Iranian Hacking Group Among Those Exploiting Recently Disclosed VMware RCE Flaw

Threat actor is using the flaw to deliver Core Impact backdoor on vulnerable systems, security vendor says.

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An Iranian cyber espionage group that some vendors track as Rocket Kitten has begun exploiting a recently patched critical vulnerability in VMware Workspace ONE Access/Identity Manager technology to deliver the Core Impact penetration testing tool on vulnerable systems.

VMware disclosed the remote code execution vulnerability (CVE-2022-22954) on April 6, the same time it released a patch for the issue along with fixes for a total of seven other — somewhat less critical — vulnerabilities that were privately reported to the company. VMware identified the RCE vulnerability as a server-side template injection issue that could be used for remote code execution. The software vendor assigned it a severity ranking of 9.8 on a scale of 10 because the flaw, among other things, allows attackers to gain the highest privileged access in compromised environments.

Days after the flaw was disclosed, proof-of-exploit code for it became publicly available on Twitter. Shortly thereafter, threat actors reportedly began attacking the flaw to install cryptocurrency coin miners on vulnerable servers.

Among those that began exploiting the flaw on Apr. 14 and 15 were attackers who used it to gain access to vulnerable networks and launch reverse HTTPS backdoors such as Core Impact, Cobalt Strike, and Metasploit beacons, Morphisec said in a report Monday. The tactics, techniques and procedures of the attackers suggested a link to Rocket Kitten, the security vendor said.

"Many groups appear to be exploiting this vulnerability, but there are not many groups deploying stolen Core Impact implants," says Michael Gorelik, CTO and head of threat research at Morphisec. "The US customer that we saw targeted here is one that has an outreach to many US customers. Unfortunately, we can't share any more details on that currently."

Morphisec has approached Core Security to validate the existence of the watermark within the implant, he says.

The presence of the Core Impact backdoor on the targeted network, he says, is an indication that an APT group was behind it, simply because of how rarely the backdoor has been used by others.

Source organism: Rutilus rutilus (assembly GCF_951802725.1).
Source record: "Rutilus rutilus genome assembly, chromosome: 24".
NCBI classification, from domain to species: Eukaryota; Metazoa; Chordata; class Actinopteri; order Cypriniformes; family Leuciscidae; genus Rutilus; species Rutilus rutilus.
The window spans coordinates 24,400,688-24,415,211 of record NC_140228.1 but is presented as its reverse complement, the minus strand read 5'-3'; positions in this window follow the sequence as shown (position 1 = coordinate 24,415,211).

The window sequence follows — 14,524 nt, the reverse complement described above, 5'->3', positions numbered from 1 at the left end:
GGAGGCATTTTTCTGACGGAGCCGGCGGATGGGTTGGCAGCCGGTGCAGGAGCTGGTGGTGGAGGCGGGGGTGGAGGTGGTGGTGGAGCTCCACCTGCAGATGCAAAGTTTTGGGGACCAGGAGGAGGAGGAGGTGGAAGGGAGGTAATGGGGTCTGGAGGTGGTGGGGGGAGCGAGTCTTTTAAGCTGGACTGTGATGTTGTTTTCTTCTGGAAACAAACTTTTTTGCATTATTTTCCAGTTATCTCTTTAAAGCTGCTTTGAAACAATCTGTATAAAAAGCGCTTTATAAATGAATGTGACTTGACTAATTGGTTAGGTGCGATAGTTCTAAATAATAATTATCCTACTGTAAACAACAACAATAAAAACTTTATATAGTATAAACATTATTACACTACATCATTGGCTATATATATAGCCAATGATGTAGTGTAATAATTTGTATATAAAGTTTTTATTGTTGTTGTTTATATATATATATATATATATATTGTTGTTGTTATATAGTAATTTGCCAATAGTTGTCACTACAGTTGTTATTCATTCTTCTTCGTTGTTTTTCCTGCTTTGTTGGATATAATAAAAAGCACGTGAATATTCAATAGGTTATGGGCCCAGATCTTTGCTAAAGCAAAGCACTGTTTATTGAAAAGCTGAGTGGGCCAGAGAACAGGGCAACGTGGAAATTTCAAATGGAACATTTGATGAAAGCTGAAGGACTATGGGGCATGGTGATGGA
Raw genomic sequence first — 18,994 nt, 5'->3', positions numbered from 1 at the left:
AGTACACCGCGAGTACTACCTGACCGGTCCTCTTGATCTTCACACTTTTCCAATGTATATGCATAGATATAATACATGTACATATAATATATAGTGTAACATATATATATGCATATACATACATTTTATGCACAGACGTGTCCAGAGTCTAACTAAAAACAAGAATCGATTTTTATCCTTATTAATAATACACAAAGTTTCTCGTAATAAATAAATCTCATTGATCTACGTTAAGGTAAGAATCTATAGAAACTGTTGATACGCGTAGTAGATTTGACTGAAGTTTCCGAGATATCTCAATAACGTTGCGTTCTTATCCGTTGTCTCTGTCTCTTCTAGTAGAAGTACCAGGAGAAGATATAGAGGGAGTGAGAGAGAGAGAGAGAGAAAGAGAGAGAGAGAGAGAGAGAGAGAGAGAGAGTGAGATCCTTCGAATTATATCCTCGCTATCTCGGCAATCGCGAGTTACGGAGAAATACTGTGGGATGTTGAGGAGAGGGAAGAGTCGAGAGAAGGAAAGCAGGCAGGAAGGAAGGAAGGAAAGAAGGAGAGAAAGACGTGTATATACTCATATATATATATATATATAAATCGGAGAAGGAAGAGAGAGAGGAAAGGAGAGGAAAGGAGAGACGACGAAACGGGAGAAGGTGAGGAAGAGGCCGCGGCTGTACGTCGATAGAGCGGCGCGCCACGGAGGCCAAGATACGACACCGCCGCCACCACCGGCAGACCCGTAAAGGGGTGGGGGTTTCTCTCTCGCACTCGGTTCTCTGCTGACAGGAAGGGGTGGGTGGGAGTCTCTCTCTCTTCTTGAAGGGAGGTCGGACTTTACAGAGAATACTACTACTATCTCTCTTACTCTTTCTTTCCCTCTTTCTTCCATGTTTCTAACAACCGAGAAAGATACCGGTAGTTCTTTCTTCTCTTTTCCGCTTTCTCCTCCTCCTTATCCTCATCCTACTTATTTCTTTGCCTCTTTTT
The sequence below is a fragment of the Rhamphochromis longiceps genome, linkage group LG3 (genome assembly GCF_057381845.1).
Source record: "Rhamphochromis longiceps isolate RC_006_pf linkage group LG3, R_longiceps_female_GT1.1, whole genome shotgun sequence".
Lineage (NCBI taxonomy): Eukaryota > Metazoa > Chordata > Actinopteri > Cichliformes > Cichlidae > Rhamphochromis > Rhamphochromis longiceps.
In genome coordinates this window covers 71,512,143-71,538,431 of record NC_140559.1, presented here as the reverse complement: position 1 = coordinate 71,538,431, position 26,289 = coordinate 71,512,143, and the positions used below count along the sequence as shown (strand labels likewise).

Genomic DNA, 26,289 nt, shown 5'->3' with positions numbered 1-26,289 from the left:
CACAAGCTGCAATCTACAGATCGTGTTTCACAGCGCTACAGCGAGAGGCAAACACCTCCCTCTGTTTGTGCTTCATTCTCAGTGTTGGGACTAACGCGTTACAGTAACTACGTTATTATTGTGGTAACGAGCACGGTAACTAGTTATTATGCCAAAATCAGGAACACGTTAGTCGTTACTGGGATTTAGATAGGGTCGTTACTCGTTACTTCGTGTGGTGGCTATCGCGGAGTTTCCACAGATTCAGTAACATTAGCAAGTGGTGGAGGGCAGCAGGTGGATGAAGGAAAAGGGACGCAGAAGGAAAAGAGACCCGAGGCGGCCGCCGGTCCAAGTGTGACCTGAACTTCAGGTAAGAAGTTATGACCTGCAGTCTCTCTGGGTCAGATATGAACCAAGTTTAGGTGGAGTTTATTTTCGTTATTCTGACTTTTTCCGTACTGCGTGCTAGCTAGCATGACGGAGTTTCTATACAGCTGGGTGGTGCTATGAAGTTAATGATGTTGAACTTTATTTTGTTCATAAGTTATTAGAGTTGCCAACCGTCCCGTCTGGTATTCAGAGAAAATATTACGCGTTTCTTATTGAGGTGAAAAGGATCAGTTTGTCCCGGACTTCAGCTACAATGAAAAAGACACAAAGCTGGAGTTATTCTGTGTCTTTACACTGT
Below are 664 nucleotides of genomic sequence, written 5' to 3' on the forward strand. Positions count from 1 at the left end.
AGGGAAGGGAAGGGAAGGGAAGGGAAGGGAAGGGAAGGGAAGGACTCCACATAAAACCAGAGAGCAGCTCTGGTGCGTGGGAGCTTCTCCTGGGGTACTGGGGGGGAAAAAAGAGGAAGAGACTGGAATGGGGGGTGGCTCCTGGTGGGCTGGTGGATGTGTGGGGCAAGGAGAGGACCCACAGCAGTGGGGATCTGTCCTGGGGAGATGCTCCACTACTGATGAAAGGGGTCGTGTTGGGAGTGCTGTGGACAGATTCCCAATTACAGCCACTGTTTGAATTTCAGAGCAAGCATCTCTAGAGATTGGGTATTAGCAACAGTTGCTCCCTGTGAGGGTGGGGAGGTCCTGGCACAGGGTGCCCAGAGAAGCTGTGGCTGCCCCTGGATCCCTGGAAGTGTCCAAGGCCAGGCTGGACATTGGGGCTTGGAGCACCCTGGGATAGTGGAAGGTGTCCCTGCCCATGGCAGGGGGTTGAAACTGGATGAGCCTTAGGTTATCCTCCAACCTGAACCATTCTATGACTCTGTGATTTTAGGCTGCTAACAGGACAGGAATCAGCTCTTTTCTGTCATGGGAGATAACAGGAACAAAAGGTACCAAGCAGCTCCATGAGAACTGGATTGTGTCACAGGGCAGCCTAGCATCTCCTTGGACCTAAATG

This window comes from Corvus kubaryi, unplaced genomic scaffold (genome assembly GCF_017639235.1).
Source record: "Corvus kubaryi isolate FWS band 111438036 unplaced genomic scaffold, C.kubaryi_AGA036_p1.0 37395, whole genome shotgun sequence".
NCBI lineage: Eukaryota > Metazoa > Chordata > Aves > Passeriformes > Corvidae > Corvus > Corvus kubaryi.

Ransomware Risk
Morphisec described the new vulnerability as a server-side template injection in an Apache Tomcat component of VMware's Workspace ONE Access/Identity Manager that allows remote commands to be executed on the hosting server. The flaw greatly heightens the risk of ransomware attacks and significant security breaches for organizations using the vulnerable technology, the security vendor said.

VMware Workspace ONE Access was previously known as VMware Identity Manager. The technology is designed to give enterprises a way to quickly implement multifactor authentication, single sign-on, and conditional access policies for workers attempting to access enterprise SaaS, mobile, and Web application environments. "It is an identity provider and manager," Gorelik says. "It has access to all the organizational users and acts as access control to the environment."

Morphisec said several vulnerabilities have been disclosed in the VMware technology recently, including two other RCE flaws, CVE-2022-22958 and CVE-2022-22957. While both of these flaws are remotely executable, the attacker would need to have gained administrative access to the vulnerable server first. However, the new flaw from earlier this month does not require attackers to have this level of access to exploit it, Morphisec said.

PowerShell in the Mix
In the attack that Morphisec observed, the attacker — after gaining initial access to the vulnerable system — deployed a PowerShell stager on it that in turn downloaded a highly obfuscated PowerShell script called PowerTrash Loader. The loader then loaded a Core Impact agent in system memory without leaving a trace of forensic evidence.

Gorelik says Morphisec researchers have previously observed APT groups such as Russia's FIN7 use PowerTrash Loader to upload remote-access Trojans such as JSSLoader on target systems in other campaigns.

"The PowerShell command is executed as a direct command sent through server-side template injection," Gorelik says. "The command is an obfuscated PowerTrash downloader that eventually deployed the Core Impact backdoor."

Organizations that implement VMware's patch for the flaw should be protected against it, he says. VMware's advisory noted the flaw is being actively exploited and pointed to workarounds for mitigating the threat for organizations that are not able to immediately patch against it.

About the Author(s)

Jai Vijayan, Contributing Writer

Jai Vijayan is a seasoned technology reporter with over 20 years of experience in IT trade journalism. He was most recently a Senior Editor at Computerworld, where he covered information security and data privacy issues for the publication. Over the course of his 20-year career at Computerworld, Jai also covered a variety of other technology topics, including big data, Hadoop, Internet of Things, e-voting, and data analytics. Prior to Computerworld, Jai covered technology issues for The Economic Times in Bangalore, India. Jai has a Master's degree in Statistics and lives in Naperville, Ill.

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